After the first 4 to 6 cycles of frontline chemotherapy, we may also offer maintenance therapy—that is, continuation of a single agent, such as pemetrexed or bevacizumab for nonsquamous cell NSCLC, or gemcitabine for squamous cell NSCLC. This would be offered and continued until the patient could not tolerate the chemotherapy regimen or the disease had progressed. This is also based on studies showing that maintenance therapy improves survival.2

Q: To what extent do molecular testing and availability of targeted therapies influence your treatment decisions for the patient with metastatic NSCLC?

A:Nowadays, when patients present from the community for a second opinion in our institute, in most cases, the community oncologist has already adopted the practice of ordering these tests upfront. We want to know the patient’s mutational status before we start systemic therapy, as this can really be beneficial. Although only a minority of patients are tested positive for a mutation, targeted therapy using a specific TKI has been shown to be more effective than just offering chemotherapy.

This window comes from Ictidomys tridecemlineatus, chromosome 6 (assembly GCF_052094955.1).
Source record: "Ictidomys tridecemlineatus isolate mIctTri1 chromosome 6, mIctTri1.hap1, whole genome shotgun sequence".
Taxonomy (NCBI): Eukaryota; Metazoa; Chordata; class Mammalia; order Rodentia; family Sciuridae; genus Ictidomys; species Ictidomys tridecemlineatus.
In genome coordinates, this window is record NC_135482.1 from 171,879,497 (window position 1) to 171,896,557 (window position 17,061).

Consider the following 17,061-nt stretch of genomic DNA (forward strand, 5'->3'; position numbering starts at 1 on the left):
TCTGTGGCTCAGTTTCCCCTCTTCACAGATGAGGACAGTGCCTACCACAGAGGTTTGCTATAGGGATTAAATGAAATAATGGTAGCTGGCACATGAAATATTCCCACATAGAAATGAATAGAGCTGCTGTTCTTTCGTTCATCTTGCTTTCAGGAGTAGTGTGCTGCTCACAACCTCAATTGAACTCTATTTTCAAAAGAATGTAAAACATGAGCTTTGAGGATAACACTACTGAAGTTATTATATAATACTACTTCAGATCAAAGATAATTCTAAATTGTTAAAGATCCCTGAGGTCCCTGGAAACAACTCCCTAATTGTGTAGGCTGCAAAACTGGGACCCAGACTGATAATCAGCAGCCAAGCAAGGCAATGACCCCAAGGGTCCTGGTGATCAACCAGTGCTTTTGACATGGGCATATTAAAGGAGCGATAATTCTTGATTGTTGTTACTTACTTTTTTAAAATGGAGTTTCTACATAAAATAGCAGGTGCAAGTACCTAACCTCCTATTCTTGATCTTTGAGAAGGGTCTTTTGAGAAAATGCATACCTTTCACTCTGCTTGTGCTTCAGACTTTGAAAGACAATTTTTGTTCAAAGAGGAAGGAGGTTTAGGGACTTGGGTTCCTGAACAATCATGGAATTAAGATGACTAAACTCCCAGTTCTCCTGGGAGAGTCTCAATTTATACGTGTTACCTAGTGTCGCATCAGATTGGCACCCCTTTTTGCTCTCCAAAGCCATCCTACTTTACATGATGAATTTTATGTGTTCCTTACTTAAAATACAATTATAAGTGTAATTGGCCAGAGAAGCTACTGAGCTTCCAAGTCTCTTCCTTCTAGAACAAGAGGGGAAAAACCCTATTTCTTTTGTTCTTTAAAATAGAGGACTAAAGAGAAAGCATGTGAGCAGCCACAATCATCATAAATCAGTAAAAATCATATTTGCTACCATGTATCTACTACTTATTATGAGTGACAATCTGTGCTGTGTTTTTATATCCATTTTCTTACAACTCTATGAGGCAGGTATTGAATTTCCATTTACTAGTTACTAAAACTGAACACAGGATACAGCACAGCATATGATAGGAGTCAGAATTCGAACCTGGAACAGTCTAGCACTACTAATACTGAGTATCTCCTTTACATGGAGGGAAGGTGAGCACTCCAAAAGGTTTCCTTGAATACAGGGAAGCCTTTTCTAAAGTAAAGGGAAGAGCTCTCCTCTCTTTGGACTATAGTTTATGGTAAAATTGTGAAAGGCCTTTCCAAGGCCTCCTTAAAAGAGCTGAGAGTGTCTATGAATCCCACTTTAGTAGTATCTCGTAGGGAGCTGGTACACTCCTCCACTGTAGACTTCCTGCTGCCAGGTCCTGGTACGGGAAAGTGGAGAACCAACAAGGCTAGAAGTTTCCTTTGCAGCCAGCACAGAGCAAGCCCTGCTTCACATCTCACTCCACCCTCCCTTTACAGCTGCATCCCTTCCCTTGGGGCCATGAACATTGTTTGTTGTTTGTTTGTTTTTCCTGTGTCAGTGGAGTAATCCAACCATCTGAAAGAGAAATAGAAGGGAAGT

References

  1. Scagliotti GV, Parikh P, von Pawel J, et al. Phase III study comparing cisplatin plus gemcitabine with cisplatin plus pemetrexed in chemotherapy-naive patients with advanced-stage non-small-cell lung cancer.J Clin Oncol.2008;26(21):3543-3551.
  2. Paz-Ares LG, de Marinis F, Dediu M, et al. PARAMOUNT: final overall survival results of the phase III study of maintenance pemetrexed versus placebo immediately after induction treatment with pemetrexed plus cisplatin for advanced nonsquamous non-small-cell lung cancer.J Clin Oncol.2013;31(23):2895-2902.